Based in Sydney, Australia, Foundry is a blog by Rebecca Thao. Her posts explore modern architecture through photos and quotes by influential architects, engineers, and artists.

Bring on the Summer of the Sunflower

Bring on the Summer of the Sunflower

Judy Penney and her husband, Larry Anastasi, prepare sunflower seedlings to give away as part of the Swarthmore Horticultural Society’s “Summer of the Sunflower” project, aimed at encouraging residents to plant sunflowers and other pollinator plants in recognition of rapidly declining native bee populations.  Photo by Corey Ullman.

Judy Penney and her husband, Larry Anastasi, prepare sunflower seedlings to give away as part of the Swarthmore Horticultural Society’s “Summer of the Sunflower” project, aimed at encouraging residents to plant sunflowers and other pollinator plants in recognition of rapidly declining native bee populations. Photo by Corey Ullman.

Have you heard the buzz about sunflowers? They are garden showstoppers but are also wonderful for pollinating insects — especially native bees, whose numbers are in steep decline. The Swarthmore Horticultural Society has decided to make this the “Summer of the Sunflower” to raise awareness of the role the flowers — and the bees they attract and protect — play in the health of a diverse habitat.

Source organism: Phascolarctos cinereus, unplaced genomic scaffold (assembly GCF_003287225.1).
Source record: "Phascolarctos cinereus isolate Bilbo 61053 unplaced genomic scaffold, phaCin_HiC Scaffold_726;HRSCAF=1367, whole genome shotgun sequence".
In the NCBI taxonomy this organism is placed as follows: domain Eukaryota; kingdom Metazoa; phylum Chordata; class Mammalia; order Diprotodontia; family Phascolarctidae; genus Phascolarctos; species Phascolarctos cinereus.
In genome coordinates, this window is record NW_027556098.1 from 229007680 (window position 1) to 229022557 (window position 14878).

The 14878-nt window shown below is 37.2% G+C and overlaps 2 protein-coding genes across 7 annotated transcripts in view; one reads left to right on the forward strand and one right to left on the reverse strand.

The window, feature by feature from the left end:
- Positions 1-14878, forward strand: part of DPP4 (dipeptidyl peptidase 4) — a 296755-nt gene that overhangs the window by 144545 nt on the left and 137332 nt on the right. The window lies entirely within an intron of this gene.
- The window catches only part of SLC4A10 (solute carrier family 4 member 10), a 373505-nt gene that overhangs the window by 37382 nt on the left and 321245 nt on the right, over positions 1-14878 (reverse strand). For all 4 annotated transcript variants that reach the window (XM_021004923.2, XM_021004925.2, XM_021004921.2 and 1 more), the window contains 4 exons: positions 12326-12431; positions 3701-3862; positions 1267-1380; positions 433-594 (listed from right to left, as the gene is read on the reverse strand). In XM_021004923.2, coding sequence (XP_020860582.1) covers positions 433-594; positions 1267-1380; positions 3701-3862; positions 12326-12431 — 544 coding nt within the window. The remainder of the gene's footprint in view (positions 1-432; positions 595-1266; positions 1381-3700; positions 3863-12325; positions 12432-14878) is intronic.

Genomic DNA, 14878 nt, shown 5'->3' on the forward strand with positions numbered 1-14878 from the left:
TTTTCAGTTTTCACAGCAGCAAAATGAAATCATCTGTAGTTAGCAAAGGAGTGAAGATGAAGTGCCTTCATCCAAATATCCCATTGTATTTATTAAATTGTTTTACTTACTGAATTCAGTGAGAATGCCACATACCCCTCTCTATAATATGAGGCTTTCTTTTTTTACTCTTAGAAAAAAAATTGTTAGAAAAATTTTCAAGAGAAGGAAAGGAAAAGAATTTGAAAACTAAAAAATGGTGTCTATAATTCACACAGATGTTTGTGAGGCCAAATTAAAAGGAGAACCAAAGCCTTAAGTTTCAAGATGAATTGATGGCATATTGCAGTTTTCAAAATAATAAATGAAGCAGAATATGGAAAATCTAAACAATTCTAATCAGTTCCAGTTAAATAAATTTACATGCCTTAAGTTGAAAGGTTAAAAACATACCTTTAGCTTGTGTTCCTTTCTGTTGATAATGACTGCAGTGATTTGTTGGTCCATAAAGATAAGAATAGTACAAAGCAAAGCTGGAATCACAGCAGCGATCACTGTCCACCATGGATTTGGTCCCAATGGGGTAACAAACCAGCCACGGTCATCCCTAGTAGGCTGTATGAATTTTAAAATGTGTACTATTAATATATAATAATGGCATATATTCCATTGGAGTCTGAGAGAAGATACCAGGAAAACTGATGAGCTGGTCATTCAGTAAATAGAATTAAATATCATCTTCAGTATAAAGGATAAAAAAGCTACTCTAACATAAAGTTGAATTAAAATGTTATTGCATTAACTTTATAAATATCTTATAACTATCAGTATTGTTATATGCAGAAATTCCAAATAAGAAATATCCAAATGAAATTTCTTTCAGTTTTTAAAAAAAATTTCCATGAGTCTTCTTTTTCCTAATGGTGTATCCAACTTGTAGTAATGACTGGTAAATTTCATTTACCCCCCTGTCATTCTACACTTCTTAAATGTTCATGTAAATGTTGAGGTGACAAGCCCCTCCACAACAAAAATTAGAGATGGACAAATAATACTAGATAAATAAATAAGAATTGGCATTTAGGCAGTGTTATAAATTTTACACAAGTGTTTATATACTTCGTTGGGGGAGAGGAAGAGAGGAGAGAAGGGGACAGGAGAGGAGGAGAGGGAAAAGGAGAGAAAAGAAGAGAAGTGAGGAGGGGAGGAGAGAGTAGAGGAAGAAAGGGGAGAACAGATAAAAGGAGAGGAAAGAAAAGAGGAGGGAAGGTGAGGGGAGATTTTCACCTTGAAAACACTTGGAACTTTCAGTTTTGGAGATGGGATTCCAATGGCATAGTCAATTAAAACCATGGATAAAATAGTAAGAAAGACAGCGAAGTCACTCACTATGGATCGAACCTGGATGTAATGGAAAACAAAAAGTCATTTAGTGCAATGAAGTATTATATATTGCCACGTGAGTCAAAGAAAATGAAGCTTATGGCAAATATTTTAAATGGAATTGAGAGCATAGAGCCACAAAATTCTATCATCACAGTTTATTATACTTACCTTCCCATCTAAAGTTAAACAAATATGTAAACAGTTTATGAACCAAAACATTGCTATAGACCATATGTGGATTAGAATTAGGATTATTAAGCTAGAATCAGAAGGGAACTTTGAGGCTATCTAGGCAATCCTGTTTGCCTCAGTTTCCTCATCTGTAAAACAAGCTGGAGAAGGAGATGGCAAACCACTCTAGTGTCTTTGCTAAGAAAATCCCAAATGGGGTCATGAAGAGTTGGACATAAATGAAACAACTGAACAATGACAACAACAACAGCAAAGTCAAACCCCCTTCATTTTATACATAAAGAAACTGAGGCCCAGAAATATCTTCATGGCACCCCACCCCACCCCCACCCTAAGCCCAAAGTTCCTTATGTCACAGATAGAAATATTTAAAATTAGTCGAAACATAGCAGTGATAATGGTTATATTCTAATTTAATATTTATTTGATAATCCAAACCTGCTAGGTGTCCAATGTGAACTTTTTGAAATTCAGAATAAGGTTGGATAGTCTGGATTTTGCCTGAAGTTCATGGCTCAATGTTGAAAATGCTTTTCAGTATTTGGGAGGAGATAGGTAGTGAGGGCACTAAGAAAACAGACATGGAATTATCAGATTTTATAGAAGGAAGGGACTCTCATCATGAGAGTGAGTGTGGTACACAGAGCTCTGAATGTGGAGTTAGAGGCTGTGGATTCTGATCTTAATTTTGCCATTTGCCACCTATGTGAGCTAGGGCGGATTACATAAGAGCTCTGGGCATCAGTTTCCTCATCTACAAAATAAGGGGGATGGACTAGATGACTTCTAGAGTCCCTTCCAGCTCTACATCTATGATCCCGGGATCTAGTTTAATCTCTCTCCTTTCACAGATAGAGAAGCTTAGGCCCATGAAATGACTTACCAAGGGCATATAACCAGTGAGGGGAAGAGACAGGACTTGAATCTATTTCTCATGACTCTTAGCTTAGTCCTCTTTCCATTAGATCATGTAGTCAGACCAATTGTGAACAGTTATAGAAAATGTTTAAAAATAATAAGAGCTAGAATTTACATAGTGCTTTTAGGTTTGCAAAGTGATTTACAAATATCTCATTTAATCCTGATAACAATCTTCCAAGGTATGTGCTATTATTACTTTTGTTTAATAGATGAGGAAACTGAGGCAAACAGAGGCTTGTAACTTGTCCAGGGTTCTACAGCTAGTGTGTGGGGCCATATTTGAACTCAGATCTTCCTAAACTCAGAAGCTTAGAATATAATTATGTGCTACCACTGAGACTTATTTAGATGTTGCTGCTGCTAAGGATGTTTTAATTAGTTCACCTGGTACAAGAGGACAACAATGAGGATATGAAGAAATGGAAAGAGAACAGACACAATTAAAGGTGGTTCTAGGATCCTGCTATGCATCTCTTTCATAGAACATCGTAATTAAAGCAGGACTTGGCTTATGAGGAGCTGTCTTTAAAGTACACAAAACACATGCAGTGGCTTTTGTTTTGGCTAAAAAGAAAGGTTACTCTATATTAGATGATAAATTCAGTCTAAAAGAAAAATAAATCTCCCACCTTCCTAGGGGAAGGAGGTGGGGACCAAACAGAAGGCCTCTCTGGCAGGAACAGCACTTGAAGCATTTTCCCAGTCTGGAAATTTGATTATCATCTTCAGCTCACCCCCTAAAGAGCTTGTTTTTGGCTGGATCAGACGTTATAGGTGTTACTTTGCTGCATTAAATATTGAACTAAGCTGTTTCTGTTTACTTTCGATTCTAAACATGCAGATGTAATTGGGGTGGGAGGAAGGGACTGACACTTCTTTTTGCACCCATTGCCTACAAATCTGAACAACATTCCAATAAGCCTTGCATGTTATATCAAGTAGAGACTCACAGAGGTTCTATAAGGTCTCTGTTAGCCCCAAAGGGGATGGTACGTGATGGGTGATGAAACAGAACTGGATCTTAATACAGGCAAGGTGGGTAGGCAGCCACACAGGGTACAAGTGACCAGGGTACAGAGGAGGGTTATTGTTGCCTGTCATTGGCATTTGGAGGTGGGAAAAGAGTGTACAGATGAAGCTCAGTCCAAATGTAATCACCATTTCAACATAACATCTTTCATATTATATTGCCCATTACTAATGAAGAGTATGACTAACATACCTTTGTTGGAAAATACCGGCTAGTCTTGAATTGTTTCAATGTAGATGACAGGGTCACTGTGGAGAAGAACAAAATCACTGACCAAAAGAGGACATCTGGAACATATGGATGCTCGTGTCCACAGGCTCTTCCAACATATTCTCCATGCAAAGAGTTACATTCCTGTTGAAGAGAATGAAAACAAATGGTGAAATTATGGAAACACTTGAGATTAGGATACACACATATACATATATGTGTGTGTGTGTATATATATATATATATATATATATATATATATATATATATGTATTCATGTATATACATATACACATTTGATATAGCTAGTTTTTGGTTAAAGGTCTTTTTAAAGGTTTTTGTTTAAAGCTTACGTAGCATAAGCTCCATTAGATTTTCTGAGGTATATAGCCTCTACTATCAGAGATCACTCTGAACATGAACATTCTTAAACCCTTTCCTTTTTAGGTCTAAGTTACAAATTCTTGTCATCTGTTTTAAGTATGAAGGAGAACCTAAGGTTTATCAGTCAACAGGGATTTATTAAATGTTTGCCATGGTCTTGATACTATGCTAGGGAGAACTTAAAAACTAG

Through a generous donation from the Burpee Seed Company, the SHS will feature seven varieties of sunflowers in our summer gardens and will be giving away seedlings and seed packets to the public beginning this Sunday, June 2, at our Cello in the Garden event at Charles Cresson’s Hedgleigh Spring.

Why care about bees? There are 4,000 bee species native to the U.S. and over 20,000 species worldwide. Only seven of these species are honeybees, which are not native here. It’s important to remember that while those glamorous honeybees get a lot of attention, our hardworking native bees are absolutely crucial to the pollination of one-third of our fruits and vegetables. Recent studies have shown that more than half of native bee species in North America are rapidly declining, with almost a quarter facing extinction.

Why sunflowers? The idea to celebrate sunflowers came about over the winter, just after the Horticultural Society’s Park Avenue garden — tended by devoted garden manager Bill Pinder — received its certification from the National Wildlife Foundation for providing food, water and shelter for pollinators. With habitat gardening on her mind, SHS board member Judy Penney came across a fascinating article about research which found the pollen of sunflowers helps to protect bees from disease. This led to a broader vision to plant sunflowers throughout Swarthmore. The SHS hopes that the sight of these bold and beautiful flowers will inspire us all to create a pollinator garden.

We invite you to join the Summer of the Sunflower by planting sunflowers and other native flowers everywhere you can to help local bee populations thrive. As the summer unfolds, watch for pollinator activities brought to you by the SHS. The first of these sessions will be on First Friday, June 7, at Harvey Oak Mercantile (HOM), 102 Park Avenue. There you will receive seedlings, seeds and how-tos from SHS volunteers.

For more information about the Summer of the Sunflower and how a bee habitat can “bee” created in your yard, check out the Swarthmore Horticultural Society website, or contact us at swarthmorehortsociety@gmail.com.

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